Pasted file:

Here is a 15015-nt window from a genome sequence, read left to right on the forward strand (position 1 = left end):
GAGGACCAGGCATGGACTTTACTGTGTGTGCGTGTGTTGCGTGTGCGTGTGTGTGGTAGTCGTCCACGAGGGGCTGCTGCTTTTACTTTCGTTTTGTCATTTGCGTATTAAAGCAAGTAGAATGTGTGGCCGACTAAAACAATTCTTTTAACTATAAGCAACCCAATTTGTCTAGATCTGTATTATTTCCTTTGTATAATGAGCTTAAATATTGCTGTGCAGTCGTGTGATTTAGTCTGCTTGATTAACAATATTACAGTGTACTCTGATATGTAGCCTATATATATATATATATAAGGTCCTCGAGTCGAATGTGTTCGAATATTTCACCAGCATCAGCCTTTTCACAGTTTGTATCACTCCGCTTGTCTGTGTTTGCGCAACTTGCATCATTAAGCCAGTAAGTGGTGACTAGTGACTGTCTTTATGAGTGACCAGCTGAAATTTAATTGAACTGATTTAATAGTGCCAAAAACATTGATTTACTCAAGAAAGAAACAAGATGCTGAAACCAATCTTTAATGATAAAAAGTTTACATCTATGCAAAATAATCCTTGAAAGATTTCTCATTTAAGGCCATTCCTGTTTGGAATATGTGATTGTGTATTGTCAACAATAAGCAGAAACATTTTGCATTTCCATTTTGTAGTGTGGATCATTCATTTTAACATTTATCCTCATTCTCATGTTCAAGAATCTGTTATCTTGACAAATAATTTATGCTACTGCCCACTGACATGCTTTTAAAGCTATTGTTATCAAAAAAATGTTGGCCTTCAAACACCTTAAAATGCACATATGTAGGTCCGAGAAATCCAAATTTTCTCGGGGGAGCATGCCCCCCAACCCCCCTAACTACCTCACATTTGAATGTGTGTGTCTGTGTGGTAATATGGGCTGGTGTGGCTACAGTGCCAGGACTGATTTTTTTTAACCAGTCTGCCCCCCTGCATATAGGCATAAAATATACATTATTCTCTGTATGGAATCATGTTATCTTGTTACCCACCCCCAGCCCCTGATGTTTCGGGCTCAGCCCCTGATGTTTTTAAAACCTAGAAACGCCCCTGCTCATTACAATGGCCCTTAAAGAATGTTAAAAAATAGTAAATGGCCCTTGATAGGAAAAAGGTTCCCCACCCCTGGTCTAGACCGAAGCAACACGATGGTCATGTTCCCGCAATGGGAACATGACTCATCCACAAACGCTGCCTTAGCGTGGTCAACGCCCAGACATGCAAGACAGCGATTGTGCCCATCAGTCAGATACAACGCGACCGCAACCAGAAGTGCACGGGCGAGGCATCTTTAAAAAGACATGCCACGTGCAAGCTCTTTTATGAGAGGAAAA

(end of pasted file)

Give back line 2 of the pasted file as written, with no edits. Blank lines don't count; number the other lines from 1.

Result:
GAGGACCAGGCATGGACTTTACTGTGTGTGCGTGTGTTGCGTGTGCGTGTGTGTGGTAGTCGTCCACGAGGGGCTGCTGCTTTTACTTTCGTTTTGTCATTTGCGTATTAAAGCAAGTAGAATGTGTGGCCGACTAAAACAATTCTTTTAACTATAAGCAACCCAATTTGTCTAGATCTGTATTATTTCCTTTGTATAATGAGCTTAAATATTGCTGTGCAGTCGTGTGATTTAGTCTGCTTGATTAACAATATTACAGTGTACTCTGATATGTAGCCTATATATATATATATATAAGGTCCTCGAGTCGAATGTGTTCGAATATTTCACCAGCATCAGCCTTTTCACAGTTTGTATCACTCCGCTTGTCTGTGTTTGCGCAACTTGCATCATTAAGCCAGTAAGTGGTGACTAGTGACTGTCTTTATGAGTGACCAGCTGAAATTTAATTGAACTGATTTAATAGTGCCAAAAACATTGATTTACTCAAGAAAGAAACAAGATGCTGAAACCAATCTTTAATGATAAAAAGTTTACATCTATGCAAAATAATCCTTGAAAGATTTCTCATTTAAGGCCATTCCTGTTTGGAATATGTGATTGTGTATTGTCAACAATAAGCAGAAACATTTTGCATTTCCATTTTGTAGTGTGGATCATTCATTTTAACATTTATCCTCATTCTCATGTTCAAGAATCTGTTATCTTGACAAATAATTTATGCTACTGCCCACTGACATGCTTTTAAAGCTATTGTTATCAAAAAAATGTTGGCCTTCAAACACCTTAAAATGCACATATGTAGGTCCGAGAAATCCAAATTTTCTCGGGGGAGCATGCCCCCCAACCCCCCTAACTACCTCACATTTGAATGTGTGTGTCTGTGTGGTAATATGGGCTGGTGTGGCTACAGTGCCAGGACTGATTTTTTTTAACCAGTCTGCCCCCCTGCATATAGGCATAAAATATACATTATTCTCTGTATGGAATCATGTTATCTTGTTACCCACCCCCAGCCCCTGATGTTTCGGGCTCAGCCCCTGATGTTTTTAAAACCTAGAAACGCCCCTGCTCATTACAATGGCCCTTAAAGAATGTTAAAAAATAGTAAATGGCCCTTGATAGGAAAAAGGTTCCCCACCCCTGGTCTAGACCGAAGCAACACGATGGTCATGTTCCCGCAATGGGAACATGACTCATCCACAAACGCTGCCTTAGCGTGGTCAACGCCCAGACATGCAAGACAGCGATTGTGCCCATCAGTCAGATACAACGCGACCGCAACCAGAAGTGCACGGGCGAGGCATCTTTAAAAAGACATGCCACGTGCAAGCTCTTTTATGAGAGGAAAA